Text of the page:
Hi I was dx PPMS and then my consultant revised it to SPMS. I never got any DMDs either but I like to think it is because damage has already been done. I don’t think I would have taken them if I had been offered. On the other hand my husband needed a hip replacement when he was 52 and got it no problem at all. I suppose it might have been a different story if he hadn’t been working. I do think there is some difficult decisions to make in the NHS, and it does worry me as I get older. Magsxx
Hi, I dont feel I have been a victim of ageism. am 61. BUT
One thing I have never felt good about is when I read here how so many people have been discharged after diagnosis. Why on earth is this?Okay there may be little or no treatment for them, but surely they should at least, be seen annually, for monitoring and referral to other NHS services, such as physio, continence, pain clincs etc.
I suppose I am living in cloud cuckoo land with this eh?
They’re discharged after diagnosis because the neurologists they see are rubbish.
To be fair Sewingchick, my neurologist was excellent. Its the CCG for my trust that made the decision, that if you are not on DMDs then you don’t have access to a neurologist or ms nurse.
I too was diagnosed with SPMS in my fifties and take no drugs (other than amitriptyline for neuropathic pain and LDN which you can’t normally get on the NHS).
I know it is frustrating but I am afraid the research shows that there are, as yet, no effective disease modifying treatments for progressive forms of MS whether SPMS or PPMS. As it is not always easy to diagnose when somebody moves from RRMS to SPMS sometimes people remain on DMTs for quite a while after they become progressive. Also a minority have relapses even when progressive and therefore may be given DMTs. For most of us with progressive MS however it is pointless stuffing ourselves full of drugs which will do nothing for us. This is about the facts and the research, not ageism.
If you are denied drugs or treatments for symptoms or denied access to an MS Nurse that is a different matter. The MS Society’s current Treat Me Right Campaign covers access to drugs such as Fampyra and Sativex which seem to be out of reach for most of us, irrespective of age. The Society is also campaigning for everyone to have access to an MS Nurse.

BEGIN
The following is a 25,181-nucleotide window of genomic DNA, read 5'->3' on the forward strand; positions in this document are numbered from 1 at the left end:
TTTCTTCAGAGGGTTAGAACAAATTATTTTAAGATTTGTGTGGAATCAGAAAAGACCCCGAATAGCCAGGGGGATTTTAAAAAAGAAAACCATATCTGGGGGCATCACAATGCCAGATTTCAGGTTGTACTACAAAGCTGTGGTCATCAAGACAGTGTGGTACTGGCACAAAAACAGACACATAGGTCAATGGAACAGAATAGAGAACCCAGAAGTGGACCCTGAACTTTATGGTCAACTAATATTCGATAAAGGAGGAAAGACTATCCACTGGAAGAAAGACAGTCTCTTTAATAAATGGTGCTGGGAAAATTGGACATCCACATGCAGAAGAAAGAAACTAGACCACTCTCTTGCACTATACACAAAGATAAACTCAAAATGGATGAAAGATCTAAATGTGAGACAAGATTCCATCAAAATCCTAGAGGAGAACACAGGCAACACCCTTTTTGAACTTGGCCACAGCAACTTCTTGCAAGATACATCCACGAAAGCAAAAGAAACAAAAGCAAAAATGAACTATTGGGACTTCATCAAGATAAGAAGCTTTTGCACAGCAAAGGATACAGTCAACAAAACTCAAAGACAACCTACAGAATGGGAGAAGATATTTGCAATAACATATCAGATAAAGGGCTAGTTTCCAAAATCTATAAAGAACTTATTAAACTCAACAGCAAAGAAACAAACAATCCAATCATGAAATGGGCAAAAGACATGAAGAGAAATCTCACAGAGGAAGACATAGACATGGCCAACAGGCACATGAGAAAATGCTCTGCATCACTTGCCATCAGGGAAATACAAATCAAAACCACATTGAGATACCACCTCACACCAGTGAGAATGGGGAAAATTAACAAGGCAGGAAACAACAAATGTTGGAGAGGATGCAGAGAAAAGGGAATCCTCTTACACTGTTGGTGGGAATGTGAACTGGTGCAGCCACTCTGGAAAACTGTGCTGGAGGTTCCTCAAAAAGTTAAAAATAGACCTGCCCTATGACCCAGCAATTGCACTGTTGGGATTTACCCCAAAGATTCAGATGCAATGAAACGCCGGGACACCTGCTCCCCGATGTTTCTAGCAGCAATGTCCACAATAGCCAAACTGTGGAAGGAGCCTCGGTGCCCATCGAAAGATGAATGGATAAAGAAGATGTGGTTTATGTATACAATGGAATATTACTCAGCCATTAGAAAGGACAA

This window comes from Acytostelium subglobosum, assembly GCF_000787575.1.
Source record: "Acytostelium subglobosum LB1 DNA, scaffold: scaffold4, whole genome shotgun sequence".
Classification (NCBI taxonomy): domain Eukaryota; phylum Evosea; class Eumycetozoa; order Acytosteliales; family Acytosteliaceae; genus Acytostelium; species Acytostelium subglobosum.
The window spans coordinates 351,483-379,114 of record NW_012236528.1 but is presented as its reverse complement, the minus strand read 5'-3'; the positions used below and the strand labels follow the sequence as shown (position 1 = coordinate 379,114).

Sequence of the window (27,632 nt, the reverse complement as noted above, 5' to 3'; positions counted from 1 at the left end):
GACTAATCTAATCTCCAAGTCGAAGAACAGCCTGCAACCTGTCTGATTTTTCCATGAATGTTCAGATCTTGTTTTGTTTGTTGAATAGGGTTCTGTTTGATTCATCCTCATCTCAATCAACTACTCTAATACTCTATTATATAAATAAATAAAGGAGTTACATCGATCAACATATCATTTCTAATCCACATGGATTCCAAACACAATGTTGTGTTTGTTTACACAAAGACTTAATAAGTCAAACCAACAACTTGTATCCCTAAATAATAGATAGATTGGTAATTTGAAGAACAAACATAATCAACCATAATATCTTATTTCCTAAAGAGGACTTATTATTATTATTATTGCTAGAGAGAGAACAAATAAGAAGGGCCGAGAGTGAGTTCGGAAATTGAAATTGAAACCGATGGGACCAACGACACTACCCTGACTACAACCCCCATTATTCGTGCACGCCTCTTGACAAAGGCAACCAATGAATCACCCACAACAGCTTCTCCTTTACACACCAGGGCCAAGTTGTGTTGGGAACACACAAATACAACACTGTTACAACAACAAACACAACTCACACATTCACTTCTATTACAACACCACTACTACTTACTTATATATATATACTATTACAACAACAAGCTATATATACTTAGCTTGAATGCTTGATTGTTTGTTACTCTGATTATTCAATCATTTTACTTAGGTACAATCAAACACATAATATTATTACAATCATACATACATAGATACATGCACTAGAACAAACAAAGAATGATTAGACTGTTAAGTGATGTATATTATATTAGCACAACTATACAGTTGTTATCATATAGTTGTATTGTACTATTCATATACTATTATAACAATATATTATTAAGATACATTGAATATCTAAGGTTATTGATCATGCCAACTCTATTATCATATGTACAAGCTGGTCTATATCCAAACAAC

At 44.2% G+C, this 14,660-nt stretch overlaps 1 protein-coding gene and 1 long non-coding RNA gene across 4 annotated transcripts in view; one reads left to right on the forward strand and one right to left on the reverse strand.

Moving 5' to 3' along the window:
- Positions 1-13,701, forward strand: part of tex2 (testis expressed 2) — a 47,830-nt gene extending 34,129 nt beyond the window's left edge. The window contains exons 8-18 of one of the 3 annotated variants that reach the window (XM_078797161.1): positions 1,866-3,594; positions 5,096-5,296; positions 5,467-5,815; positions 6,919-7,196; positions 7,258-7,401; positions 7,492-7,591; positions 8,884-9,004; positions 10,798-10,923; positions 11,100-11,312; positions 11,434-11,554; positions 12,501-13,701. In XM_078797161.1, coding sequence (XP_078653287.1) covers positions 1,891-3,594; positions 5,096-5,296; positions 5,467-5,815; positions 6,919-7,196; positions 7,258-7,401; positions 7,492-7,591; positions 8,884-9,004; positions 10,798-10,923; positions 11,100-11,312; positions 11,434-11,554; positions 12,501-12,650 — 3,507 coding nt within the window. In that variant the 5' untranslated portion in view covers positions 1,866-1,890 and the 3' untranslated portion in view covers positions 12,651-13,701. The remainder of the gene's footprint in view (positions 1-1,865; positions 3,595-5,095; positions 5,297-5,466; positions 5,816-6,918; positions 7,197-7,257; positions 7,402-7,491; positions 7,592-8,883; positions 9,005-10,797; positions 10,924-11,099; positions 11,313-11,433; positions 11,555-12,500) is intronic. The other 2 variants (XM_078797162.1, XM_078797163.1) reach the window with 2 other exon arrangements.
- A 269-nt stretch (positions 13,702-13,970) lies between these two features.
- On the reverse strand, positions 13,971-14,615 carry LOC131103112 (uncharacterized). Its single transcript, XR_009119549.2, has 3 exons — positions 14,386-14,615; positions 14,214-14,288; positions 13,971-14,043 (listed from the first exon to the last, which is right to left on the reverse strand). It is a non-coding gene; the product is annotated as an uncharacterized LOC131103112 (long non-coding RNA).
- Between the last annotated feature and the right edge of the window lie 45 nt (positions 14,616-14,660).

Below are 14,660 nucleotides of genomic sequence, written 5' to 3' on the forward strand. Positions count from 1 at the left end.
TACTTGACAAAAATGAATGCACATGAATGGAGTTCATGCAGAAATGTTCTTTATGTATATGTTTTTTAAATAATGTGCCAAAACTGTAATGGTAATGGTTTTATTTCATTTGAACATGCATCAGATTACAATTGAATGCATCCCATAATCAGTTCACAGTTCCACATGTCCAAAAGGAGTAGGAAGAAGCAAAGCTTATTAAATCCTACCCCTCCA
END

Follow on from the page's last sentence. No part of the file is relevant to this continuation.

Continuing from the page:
I have been discharged by my neurologist but that is fine by me as I am being referred to the neurorehabilitation team here in Reading and also have easy access to an MS Nurse. I know that everyone is not so lucky and that is why we need to get behind the Treat Me Right campaign.
It is up to us to demand access to services and treatments. And if there is genuine ageism against older people with MS then let’s gather as much evidence as we can and engage the MS Society in campaigning against it. I am sure there is ageism against older patients within the NHS but let’s not imagine ageism where it doesn’t exist.
Slightly off thread but my daughter aged 25 has a heart condition. At her last review dispite her tests revealing a worsening of her condition she was discharged from the consultant’s list with the comment “if you get any worse just see your GP and he can re-refer you” Must say I was dumb struck which for me is a rare event! I strongly believe she was just removed from the list just to meet targets. Outrageous.
Agreed Dinks, disgraceful.
I have had PPMS over twenty years and whilst there ain’t owt they can really do they keep trying. I love our NAH and think it is marvellous. You can always go privately if you think what they say is no good I know I ain’t ever going to improve PPMS just gets worse most drugs available are for RRMS . I am 58 and have seen the specialist today and because we have never seen each other before I am back next week for a full MOT he has booked me in for a one hour slot so her can fully assess me. Also have urology problem they do test after test to get it sorted.